Our central scenario continues to be a stabilisation of global growth at low levels and the avoidance of a recession. This is driven by a supportive monetary policy environment globally and the emergence of looser fiscal policy.
Zeitgeist: the long-term context
Our central long-term thesis of slow growth and low inflation remains unchanged and we continue to believe we are not heading for a near-term recession. However, geopolitical factors also continue to play an outsized role in the market outlook and we are therefore taking a cautious view of the economic environment.
Macro drivers: medium-term environment
Our central view of subdued growth and avoidance of a recession in the near term is supported by a globally accommodative monetary policy and an increasingly supportive fiscal environment. Similarly consumer spending, particularly in the US, remains an area of strength.
However, there has been a clear erosion in aggregate momentum and we have therefore increased our view of the probability of a recession, albeit from a low base. Geopolitics, and in particular the ongoing impasse between the US and China, is leading to a marked slowdown in the industrial economy. Furthermore, we believe there is little impetus for corporate investment to increase in the short term.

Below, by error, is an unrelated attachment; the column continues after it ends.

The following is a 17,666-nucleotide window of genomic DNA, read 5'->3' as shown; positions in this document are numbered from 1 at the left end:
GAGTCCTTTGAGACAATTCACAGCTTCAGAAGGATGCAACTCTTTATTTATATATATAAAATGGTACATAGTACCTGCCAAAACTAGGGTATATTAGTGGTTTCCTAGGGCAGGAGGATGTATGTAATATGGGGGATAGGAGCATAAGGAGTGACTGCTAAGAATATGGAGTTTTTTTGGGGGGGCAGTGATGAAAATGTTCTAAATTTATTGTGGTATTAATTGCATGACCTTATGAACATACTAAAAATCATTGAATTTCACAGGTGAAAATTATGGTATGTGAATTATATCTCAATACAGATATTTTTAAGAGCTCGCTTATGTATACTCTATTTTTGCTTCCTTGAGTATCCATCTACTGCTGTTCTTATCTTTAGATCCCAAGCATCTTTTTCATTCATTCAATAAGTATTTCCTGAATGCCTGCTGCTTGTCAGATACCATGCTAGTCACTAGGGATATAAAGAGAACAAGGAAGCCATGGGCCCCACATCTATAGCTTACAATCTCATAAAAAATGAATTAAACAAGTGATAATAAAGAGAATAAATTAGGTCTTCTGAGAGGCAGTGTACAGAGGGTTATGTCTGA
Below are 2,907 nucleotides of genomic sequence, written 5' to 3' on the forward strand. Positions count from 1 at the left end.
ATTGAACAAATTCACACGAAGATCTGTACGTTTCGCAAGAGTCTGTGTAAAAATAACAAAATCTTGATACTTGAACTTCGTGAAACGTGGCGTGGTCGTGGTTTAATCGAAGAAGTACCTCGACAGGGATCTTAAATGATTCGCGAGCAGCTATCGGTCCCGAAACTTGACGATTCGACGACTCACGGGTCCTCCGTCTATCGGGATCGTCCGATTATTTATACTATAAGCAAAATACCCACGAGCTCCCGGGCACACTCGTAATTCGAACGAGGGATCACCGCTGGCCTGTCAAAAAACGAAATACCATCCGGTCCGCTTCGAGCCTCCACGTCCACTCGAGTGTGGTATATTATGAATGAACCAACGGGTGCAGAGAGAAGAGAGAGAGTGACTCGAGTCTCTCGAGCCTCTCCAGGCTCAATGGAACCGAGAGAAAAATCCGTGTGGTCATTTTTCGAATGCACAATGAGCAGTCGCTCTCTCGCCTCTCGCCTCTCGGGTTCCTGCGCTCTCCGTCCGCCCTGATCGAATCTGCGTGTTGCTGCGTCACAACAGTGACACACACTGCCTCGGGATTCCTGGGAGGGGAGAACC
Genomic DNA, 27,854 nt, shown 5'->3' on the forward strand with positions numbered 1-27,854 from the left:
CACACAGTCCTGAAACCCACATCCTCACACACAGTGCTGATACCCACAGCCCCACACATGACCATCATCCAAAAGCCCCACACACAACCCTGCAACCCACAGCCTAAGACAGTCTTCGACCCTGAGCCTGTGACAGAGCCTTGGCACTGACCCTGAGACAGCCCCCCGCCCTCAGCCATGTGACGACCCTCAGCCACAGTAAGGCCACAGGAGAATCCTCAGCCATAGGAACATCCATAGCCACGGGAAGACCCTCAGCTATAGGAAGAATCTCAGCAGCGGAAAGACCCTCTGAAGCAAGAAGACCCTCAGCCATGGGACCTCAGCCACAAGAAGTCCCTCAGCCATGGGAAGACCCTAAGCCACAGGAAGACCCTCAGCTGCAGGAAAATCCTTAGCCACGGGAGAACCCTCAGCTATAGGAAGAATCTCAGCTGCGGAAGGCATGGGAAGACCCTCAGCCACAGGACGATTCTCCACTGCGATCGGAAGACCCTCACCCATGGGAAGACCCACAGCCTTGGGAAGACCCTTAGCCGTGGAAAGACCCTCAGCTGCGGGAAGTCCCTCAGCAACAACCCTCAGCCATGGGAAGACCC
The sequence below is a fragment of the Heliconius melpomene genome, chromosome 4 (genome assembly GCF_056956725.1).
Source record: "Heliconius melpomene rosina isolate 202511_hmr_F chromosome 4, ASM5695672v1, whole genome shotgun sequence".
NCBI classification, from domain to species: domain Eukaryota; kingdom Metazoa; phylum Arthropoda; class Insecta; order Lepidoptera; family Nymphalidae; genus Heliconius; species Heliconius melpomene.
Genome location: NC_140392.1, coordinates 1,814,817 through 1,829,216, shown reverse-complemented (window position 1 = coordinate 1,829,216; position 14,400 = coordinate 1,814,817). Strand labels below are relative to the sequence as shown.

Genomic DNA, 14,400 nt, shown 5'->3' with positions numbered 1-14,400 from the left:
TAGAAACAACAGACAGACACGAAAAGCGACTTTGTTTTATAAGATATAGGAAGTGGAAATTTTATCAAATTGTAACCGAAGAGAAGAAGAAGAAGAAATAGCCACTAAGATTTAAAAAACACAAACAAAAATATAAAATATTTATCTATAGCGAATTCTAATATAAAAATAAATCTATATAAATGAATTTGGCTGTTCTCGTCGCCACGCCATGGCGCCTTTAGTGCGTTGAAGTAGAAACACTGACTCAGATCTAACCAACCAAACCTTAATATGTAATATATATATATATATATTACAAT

Signals: short-term indicators
Market sentiment is broadly negative and there has already been a significant rotation out of equity and into bonds over the summer. There is therefore a limited risk of disappointments in terms of negative macroeconomic data.
Equity valuations are neutral and far from expensive or speculative. However, earnings growth forecasts for 2020 have been largely untouched despite reduced growth expectations for 2019. As a result, consensus expectations appear high and it is probable there will be earnings downgrades in 2020.
Bond yields have fallen sharply in recent months and are at record lows in some countries. As a result, there is a possibility that yields have fallen too far and too fast and may rebound in the near term if the risk of recession declines.
In aggregate and as a broad indicator, our risk appetite lies between 3 and 4 on a scale from 1 to 10. We are therefore cautious on the near-term outlook, but not outright bearish.
Graph showing the OECD composite leading indicator which highlights the recent loss in moment evidenced by the trend line dipping below the 100 level. 100 represents the long term potential level of economic activity. This indicator is used to help identify turning points in the business cycle.
For a moderate risk portfolio, we hold around 40% in fixed income, 35% in equities and 25% in alternative assets (gold and hedge funds).
These allocations exclude the option strategy, which protects about half the equity exposure, significantly reducing the risk. Furthermore, the allocation to alternative assets is unusually high due to the late stage of the cycle and ultra-low yield environment.
We maintain our core equity allocation this month but have finished implementing the put option strategy designed to protect against potential falls in the markets. This is in addition to the steps we took last month to de-risk the equity allocation by reducing our exposure to emerging markets and Asia ex Japan, and redeploying capital in the US.